In my book The Investor Protector, I share stories from my 25 years as an attorney representing investors who lost their life savings at the hands of financial advisors who lied, cheated or stole from them. In many instances my clients were enticed by promises from their trusted advisors that the investments being sold to them were “the next big thing.”
In my experience, the next-big-thing is often nothing more than a Potemkin village. Eventually, after Wall Street makes its money, exits the scene, and the once-impressive facade inevitably tumbles, it’s the retail investors who are left standing among the ruins, dismayed that it was all a deception.
These days, cryptocurrency seems to be the big craze. Despite all the get-rich-quick promises that many promoters push, I can tell you firsthand that regular folks are losing lots of money in crypto. My law firm gets frequent calls from crypto investors who have gotten burned by such things as massive short-term volatility in crypto markets and unexpected malfunctions on online (and unregulated) trading platforms. Unfortunately for crypto investors, I believe that this craze – like all investment crazes – will ultimately end very badly indeed.
Writer Hamilton Nolan has written a thought-provoking piece that is out last week, The Ticking Time Bomb of Crypto Fascism. I encourage everyone to read it.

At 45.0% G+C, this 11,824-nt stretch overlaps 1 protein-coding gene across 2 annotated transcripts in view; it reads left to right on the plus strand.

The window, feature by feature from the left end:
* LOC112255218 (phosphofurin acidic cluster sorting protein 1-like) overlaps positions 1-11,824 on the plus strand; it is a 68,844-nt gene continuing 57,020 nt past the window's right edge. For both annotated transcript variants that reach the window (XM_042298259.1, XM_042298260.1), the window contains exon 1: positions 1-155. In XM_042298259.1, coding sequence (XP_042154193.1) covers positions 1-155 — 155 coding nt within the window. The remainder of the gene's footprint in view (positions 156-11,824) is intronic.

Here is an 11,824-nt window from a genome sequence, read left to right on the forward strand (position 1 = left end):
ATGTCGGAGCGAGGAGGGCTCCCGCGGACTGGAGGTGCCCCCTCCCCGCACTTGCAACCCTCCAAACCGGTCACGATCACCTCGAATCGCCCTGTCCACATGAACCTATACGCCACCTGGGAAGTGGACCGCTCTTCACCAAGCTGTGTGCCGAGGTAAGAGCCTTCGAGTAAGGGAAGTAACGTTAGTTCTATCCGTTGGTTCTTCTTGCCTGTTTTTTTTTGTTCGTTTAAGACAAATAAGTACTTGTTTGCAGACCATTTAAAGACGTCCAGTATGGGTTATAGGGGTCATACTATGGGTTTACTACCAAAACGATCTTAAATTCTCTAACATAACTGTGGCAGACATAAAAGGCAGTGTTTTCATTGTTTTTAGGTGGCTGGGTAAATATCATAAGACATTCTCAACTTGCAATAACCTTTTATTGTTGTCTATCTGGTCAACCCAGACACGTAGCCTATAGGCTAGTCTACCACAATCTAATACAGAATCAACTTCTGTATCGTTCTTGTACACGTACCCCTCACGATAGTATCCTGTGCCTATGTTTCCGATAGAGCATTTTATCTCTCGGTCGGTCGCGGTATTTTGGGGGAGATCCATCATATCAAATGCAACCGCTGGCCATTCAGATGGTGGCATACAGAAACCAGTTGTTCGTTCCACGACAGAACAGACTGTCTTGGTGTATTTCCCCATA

Nolan provides an excellent overview of crypto and its inherent flaws as an ”investment” vehicle. In my view, Nolan is 100% correct when he notes that while they’re called “cryptocurrencies,” crypto is not really a currency at all: they are more akin to “collectibles, pure speculative objects with zero intrinsic value.”
Nolan also provides a dire prediction about how crypto’s inevitable collapse will further roil our already precarious political culture.
While I certainly don’t pretend to have a crystal ball, I agree with Nolan that the crypto market appears to have all the markings of a typical next-big-thing that is doomed to inevitably crash and burn. And like Nolan, I’m particularly afraid that many younger investors who have been most enticed by crypto’s allure are going to suffer the worst. I hope I am wrong but two decades of experience as an investment fraud lawyer informs me otherwise.
In my opinion, Crypto has no place in any sort of investment portfolio designed to provide for retirement. I agree with Nolan: crypto is an “imaginary asset class” comprising entirely of “inherently worthless online tokens.” Critically, if your financial advisor is encouraging you to buy crypto, then it’s time to get a new financial advisor. They do not have your best interest in mind and are instead steering you into a speculative bubble.